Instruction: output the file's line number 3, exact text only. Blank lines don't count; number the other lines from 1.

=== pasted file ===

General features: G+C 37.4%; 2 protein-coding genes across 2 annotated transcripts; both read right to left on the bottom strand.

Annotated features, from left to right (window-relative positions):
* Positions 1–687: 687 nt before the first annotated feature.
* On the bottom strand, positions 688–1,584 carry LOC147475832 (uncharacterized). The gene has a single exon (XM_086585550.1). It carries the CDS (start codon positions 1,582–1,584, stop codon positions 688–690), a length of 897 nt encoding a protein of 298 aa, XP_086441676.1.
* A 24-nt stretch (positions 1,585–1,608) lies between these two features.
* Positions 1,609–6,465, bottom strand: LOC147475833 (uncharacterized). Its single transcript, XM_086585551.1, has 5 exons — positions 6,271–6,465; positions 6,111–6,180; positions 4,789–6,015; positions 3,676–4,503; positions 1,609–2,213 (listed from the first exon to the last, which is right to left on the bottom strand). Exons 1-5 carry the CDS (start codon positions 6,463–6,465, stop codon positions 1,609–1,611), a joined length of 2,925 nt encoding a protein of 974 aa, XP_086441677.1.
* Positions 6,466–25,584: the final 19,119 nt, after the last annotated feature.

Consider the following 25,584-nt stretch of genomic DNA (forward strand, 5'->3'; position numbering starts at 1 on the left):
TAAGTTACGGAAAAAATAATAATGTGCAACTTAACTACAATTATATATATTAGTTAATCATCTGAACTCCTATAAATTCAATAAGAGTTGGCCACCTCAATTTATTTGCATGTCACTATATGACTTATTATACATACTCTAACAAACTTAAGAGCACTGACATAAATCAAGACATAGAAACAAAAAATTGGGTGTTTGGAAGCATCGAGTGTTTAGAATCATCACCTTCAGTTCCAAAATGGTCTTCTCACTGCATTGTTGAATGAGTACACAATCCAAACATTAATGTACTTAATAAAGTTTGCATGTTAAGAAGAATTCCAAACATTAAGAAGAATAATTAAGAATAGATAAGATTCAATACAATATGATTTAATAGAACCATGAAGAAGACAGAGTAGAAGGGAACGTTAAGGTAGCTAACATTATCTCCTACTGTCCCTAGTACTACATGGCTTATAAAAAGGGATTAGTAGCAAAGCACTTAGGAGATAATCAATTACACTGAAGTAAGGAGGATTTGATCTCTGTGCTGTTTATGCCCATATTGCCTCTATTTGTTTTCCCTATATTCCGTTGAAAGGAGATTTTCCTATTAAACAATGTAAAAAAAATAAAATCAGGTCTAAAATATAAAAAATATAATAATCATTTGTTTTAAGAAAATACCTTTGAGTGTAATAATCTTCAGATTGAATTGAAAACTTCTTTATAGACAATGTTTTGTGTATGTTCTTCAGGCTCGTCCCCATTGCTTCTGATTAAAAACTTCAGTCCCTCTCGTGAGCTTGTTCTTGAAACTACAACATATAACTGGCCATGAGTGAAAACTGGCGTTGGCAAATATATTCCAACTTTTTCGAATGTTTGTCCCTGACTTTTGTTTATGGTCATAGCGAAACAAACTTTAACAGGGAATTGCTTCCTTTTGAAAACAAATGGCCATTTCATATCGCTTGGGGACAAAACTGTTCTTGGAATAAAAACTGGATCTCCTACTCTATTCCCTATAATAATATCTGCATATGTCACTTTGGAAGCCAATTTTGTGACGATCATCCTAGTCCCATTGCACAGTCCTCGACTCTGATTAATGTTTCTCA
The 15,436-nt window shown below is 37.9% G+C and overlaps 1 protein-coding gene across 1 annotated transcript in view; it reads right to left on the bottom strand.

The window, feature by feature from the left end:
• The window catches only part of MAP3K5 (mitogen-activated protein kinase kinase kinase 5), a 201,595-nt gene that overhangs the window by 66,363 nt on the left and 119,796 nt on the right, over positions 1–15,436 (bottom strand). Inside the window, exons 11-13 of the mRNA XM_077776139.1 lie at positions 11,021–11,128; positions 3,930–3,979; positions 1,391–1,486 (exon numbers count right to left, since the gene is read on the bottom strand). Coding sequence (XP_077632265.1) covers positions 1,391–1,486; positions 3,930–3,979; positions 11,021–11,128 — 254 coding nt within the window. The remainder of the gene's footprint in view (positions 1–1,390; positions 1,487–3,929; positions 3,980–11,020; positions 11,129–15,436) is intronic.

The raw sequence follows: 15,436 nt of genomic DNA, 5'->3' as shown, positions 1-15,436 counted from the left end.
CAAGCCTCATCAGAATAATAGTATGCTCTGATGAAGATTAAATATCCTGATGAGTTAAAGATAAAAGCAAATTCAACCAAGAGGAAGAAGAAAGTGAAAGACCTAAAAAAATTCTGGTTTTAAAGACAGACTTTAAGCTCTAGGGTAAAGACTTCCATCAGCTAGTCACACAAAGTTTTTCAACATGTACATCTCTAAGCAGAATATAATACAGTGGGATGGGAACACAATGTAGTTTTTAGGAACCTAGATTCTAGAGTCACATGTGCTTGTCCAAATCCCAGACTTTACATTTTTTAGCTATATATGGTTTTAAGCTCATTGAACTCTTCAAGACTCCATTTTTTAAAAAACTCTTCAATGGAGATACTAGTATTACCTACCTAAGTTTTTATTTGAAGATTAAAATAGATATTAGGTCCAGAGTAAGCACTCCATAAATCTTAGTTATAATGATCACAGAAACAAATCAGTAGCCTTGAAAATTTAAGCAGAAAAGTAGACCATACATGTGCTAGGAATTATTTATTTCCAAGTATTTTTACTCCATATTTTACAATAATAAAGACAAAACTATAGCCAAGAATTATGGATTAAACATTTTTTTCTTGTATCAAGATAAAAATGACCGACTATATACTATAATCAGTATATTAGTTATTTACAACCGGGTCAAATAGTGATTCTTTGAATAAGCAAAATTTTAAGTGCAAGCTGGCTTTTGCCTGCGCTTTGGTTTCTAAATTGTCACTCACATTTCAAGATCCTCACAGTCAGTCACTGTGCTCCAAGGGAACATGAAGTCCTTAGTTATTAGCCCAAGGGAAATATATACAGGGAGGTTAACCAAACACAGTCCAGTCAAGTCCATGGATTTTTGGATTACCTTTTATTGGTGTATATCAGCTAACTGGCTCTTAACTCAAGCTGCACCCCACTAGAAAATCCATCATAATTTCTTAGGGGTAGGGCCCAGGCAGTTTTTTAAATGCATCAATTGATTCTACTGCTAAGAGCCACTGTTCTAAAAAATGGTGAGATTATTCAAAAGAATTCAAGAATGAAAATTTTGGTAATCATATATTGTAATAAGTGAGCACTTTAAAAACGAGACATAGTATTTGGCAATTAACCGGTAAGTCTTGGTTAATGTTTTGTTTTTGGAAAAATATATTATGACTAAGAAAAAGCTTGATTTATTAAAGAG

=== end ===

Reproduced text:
* Positions 1–687: 687 nt before the first annotated feature.